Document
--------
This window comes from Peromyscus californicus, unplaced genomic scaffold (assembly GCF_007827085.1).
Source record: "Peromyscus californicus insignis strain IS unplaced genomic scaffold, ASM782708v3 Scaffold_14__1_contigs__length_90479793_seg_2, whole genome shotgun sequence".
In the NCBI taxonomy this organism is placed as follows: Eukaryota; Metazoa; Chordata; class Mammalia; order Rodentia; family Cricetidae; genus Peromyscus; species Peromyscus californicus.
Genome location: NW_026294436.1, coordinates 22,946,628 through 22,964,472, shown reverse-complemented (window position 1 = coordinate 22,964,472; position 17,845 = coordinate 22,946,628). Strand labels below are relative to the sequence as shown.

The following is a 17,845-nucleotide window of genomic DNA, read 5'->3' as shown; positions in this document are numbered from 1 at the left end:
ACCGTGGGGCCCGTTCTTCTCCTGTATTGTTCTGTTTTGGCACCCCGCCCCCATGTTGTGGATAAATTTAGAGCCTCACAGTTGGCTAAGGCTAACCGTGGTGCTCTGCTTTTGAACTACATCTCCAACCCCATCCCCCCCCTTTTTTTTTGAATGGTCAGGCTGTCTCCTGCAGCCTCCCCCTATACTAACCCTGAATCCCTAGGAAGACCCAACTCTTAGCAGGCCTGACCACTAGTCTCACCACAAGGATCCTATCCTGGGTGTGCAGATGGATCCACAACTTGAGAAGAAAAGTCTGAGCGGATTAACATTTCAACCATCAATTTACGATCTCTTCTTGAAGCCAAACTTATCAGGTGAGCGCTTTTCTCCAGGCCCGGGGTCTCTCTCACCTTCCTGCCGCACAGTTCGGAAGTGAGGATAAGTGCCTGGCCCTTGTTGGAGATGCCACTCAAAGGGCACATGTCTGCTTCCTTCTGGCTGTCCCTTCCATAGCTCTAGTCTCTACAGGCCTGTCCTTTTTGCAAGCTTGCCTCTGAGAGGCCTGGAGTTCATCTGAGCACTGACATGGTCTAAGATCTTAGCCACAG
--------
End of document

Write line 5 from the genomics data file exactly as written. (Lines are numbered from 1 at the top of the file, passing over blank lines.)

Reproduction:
The following is a 17,845-nucleotide window of genomic DNA, read 5'->3' as shown; positions in this document are numbered from 1 at the left end: